John Peirce (Peirce Consulting) – Peirce consulting has worked with MCCOY for one year on the FAN collective impact initiative, which fosters greater collaboration between partnering organizations and tracks indicators and outcomes for FAN.
Since 2010, MCCOY has accomplished much in the development of Family Access Network. Here are a few of our recent achievements that brings us steps closer to the opening of Family Access Network…
• MCCOY recently received $128,000 in funding from the Department of Child Services, specifically for continued Family Access Network project development.
• MCCOY staff regularly attended Near West steering committee meetings to keep the community informed and to receive community input.
• FAN partners met with many organizations and representatives, including the State and Marion County Health Departments, Indiana Youth Institute, Department of Metropolitan Development, Wellpoint Foundation, Buckingham Foundation, Nicholas Noyes Foundation, Christel DeHaan Family Foundation, Nina Mason Pulliam Charitable Trust and other various potential funders/interested parties.
• FAN partners conducted and attended various meetings, including NWEIC Board Meetings, Near West town hall meetings, EIPC meetings, Summit Realty Meetings, and Collective Impact meetings.
• FAN partners obtained and analyzed Near West data to develop indicators and outcomes specifically related to the work of the Family Access Network and its partners.
In upcoming months, here’s what we intend to focus on:
• Establish a location.
• Develop and begin implementing a process to more deeply engage about 10-15 neighbors on the Near West Side, representing each of the neighborhood associations, in planning for the new site.
• Develop indicators to track and measure progress of families served through FAN; develop a collaborative referral and data sharing system; and create a data dashboard to be used by all FAN partners.
• Begin collecting baseline data where possible.
• Initiate fund development efforts to support site development.
We would love to share some exciting news with you! MCCOY and partnering organizations have narrowed the home for our future building to a location near W. Washington St. and Tibbs Ave. Stay tuned for more information as it comes!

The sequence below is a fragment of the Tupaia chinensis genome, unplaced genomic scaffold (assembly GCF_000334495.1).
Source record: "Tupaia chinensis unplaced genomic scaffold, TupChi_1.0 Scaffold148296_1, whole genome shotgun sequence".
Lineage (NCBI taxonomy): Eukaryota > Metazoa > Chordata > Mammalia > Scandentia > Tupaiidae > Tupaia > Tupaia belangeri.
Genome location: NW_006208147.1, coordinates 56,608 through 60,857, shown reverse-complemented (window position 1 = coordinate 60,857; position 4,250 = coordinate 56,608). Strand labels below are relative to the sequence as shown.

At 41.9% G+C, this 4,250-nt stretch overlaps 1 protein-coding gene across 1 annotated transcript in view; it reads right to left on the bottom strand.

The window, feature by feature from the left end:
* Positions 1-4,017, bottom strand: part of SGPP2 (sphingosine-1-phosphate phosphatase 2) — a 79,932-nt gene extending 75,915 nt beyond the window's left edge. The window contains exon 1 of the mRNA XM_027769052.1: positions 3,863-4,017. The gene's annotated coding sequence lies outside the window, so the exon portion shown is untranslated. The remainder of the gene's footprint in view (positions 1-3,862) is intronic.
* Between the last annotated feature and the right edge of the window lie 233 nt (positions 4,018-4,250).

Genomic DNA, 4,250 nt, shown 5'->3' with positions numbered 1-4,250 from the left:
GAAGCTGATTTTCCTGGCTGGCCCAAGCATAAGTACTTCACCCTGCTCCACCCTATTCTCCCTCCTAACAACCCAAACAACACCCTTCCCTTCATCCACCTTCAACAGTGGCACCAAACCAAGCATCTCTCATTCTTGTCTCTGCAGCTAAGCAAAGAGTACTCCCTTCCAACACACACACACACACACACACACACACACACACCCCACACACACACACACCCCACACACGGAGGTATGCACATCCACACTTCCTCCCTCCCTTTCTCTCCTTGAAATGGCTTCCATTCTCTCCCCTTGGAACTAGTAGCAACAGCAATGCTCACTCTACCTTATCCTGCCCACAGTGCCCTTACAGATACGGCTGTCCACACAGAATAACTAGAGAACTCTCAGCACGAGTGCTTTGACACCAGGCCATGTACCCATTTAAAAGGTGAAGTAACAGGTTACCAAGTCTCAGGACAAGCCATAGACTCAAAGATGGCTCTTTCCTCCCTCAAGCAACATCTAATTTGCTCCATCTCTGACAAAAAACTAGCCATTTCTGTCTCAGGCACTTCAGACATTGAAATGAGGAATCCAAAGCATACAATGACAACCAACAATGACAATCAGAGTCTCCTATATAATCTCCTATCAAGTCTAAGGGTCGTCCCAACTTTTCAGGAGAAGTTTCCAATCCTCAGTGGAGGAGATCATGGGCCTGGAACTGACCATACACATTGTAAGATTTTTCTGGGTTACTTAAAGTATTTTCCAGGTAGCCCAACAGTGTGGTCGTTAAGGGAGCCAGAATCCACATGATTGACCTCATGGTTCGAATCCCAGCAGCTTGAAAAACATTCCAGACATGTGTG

If you’re interested… to see the history of our decision to build the FAN center in the Near West, please take a look at our 2010-12 progress timeline.
The issues of child abuse, neglect, and delinquency are heartbreaking and affect every member of our community. People who experience abuse and other traumatic events in childhood are at increased risk as adults for substance abuse, missed work, severe obesity, depression, and suicide attempts. Links from early trauma and later problems include:
• 60% of first teen pregnancies are preceded by an incident of child sexual abuse.
• Young girls who are sexually abused are three times more likely to develop psychiatric disorders and/or substance abuse problems in adulthood than girls who are not sexually abused.
• Male survivors of child sexual abuse are 70% more likely to seek psychological treatment for issues such as substance abuse, suicidal thoughts, and attempted suicide.
Family Access Network will be located in the Near West neighborhood, but will be available to all residents in Indianapolis. This neighborhood was chosen because families in the Near West community have numerous risk factors for abuse, neglect and delinquency:
• 31.6% of residents over the age of 25 have no high school diploma.
• 38% of kids in the Near West live in poverty.
• 22% unemployment rate in the Near West.
• 65% of families are single-parent families.
• 16.5% of babies born are born to teen mothers.
The numbers show that Indianapolis families need help and support. Isolated services, although common, are not an effective prevention strategy. Comprehensive, coordinated, and integrated systems focused on building protective factors have demonstrated the most effectiveness in preventing children and families from becoming involved in the child welfare or juvenile justice systems (Anderson, et al., 2006).
Nonprofits in Indianapolis have the opportunity to work better together. By collaborating and sharing space and overhead, the organizations are able to focus more on their core missions. Further, if parents are able to access, in one location, the many services that build protective factors, they are more likely to be successful in managing life situations and stressors in order to provide a safe, healthy and nurturing environment for their children.